Beauty Meets Wellness Initiative
Trends 2019

TREND 1: I Want to Be Me

I am the CEO of my health and wellbeing. As CEO, I am in charge of my health data and want to pick and choose customized products and services unique to my personal vision of health and wellbeing. Clinique iD is the latest launch of a new personalization technology designed to provide consumers with targeted solutions through packaging innovation. DNA-based diagnostics and skin gene therapy may obsolesce cosmetic surgery and noninvasive therapy as gene therapies affect/improve our appearance.

TREND 2: Sustainability 2.0

Clean beauty is the new black. The historical organic and natural versus synthetic debate must give rise to a new green science and sustainability conversation. The industry can block chain and provide this by arming consumers with data to prove transparency. The consumer packaging dialogue of the past will give rise to green science and manufacturing technology certifications where the entire supply chain will be scrutinized to ensure sourcing, solvents, extraction technologies, dispersants, active suspension mediums, delivery accelerators and preservatives meet strict sustainability and green chemistry standards. An example is the proliferation of bio ferments. For example, Genomatica makes a substitute for butylene glycol, a delivery enhancer, from fermented sugar. It’s safe, it’s non-irritating, and it has no heavy metals. Made from sustainable sugar feedstocks, it has 50 percent lower emission CO2 than petroleum-based technologies.

TREND 3: Wellness Lifestyles Demand Well Product Innovation

Contemporary wellness issues—sleep deprivation, urban living and poor air quality, environmental degradation, depression, social alienation, anxiety, stress, loneliness, excessive exposure to blue light, disrupted circadian rhythms, imbalances in the skin and gut microbiome—are challenging product line and brand executives to create products and services that better align with consumer needs. Consumers are overwhelmed with competing messaging, jargon and blatant misrepresentation. Evidence-based solutions and science must be translated into a language that inspires consumer trust and confidence. Education is essential and simplifying advances in epigenetics and scientific approaches to skin care. The evolution of “Multi-Functional Beauty”—fragrances that affect one’s mood, ease depression, or hone focus. Skin care/cosmetics that change color when exposed to extra pollution or UV radiation are additional areas of innovation.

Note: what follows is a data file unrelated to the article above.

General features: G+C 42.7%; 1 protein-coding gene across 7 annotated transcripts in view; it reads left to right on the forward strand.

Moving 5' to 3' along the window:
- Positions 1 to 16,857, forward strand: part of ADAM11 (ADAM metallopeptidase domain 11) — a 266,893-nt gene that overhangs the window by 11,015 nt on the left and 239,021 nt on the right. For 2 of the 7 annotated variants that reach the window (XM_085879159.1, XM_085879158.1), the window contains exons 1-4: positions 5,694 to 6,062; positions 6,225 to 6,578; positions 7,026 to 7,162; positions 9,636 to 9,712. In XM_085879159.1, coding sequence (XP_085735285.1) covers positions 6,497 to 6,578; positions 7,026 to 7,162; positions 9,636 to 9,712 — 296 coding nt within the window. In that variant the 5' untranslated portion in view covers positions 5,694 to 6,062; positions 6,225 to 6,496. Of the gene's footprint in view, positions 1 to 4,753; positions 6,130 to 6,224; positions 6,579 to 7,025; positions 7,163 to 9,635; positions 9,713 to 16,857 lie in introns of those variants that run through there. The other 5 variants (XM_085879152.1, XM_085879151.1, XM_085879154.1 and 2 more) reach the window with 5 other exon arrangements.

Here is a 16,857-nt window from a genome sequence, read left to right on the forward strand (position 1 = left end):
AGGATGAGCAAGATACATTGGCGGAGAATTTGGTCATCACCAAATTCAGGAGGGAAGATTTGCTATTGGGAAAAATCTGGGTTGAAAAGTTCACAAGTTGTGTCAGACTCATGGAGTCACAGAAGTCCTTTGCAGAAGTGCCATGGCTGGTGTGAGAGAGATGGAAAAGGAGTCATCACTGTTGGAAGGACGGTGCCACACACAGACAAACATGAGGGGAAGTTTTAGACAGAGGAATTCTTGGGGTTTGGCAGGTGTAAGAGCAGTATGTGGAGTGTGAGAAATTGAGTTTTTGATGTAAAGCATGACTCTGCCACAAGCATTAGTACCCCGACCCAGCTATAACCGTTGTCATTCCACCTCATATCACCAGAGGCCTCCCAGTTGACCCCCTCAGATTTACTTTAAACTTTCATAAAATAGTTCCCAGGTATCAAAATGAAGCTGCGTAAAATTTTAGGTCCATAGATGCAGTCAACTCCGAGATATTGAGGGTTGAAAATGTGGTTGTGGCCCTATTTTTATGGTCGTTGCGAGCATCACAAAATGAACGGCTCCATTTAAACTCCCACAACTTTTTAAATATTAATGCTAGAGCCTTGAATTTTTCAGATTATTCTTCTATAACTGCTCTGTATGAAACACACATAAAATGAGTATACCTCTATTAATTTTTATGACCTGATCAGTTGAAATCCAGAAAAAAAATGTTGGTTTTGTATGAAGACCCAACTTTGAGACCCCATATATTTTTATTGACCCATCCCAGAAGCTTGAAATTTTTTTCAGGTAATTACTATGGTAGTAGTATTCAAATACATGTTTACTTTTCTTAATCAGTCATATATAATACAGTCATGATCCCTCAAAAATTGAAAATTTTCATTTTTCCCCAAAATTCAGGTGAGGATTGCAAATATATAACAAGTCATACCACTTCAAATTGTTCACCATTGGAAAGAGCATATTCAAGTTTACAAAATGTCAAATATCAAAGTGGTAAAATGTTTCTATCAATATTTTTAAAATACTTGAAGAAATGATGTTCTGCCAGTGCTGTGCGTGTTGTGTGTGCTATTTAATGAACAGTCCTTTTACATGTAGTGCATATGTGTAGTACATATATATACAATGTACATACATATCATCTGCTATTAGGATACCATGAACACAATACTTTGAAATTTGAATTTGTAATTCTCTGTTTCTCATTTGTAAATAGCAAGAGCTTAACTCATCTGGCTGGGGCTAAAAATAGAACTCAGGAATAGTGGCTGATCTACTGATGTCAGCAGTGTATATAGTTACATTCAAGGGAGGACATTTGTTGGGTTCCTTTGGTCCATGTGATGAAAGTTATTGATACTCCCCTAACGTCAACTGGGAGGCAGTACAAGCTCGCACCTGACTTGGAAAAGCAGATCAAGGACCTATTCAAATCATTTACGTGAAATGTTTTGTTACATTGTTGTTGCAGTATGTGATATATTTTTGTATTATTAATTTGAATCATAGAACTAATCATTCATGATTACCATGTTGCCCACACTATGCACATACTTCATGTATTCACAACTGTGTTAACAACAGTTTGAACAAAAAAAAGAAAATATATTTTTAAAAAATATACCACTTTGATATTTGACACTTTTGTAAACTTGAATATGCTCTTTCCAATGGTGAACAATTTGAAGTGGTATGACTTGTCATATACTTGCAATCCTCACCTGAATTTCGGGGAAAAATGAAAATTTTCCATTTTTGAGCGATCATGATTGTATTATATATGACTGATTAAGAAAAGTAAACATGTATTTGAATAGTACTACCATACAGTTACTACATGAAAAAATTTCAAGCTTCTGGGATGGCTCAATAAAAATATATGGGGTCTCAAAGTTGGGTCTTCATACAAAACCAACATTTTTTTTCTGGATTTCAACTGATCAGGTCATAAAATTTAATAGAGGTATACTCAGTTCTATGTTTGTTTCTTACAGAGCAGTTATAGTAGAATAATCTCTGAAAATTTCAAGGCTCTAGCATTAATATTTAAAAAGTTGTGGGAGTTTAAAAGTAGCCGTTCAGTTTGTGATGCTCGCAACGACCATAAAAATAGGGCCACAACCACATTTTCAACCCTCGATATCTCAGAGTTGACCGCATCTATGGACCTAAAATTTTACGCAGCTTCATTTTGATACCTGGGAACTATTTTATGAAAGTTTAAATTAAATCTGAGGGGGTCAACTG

TREND 4: The Pathology of Perfection Gives Way to a New Age-Embracing and Holistic Narrative

Neuroscience teaches us that beauty and emotional wellbeing are directly linked. The popular “selfie culture” has intensified the perceived need to look flawless and the expense of a healthy self-image and innate happiness with who I am.

TREND 5: Connected-Beauty

New consumer technology platforms that modify appearance through a connected digital device. Examples include:

  • Invisible smart patch applied to the bottom of your chin that can be thought controlled to modify the color and expressiveness of your face
  • Nanotech-infused second skin that can be modified by a hand-held device (or smartphone) to customize skin appearance and self-correct imperfections
  • Virtual Actualization—physical, emotional and cognitive virtual reality improvements to your appearance and perceived wellbeing. This may be a next generation trend on how we project our beauty and wellness. It goes beyond augmenting reality for testing beauty products on our digital selfie and/or using AI to formulate personalized beauty care and could become a new type of virtual “skin therapy.”

The Global Wellness Institute serves as an umbrella organization for numerous Initiatives, that are independently chaired and run. The resources, editorial, research and opinions presented by the Initiatives do not necessarily reflect the opinions of the Global Wellness Institute.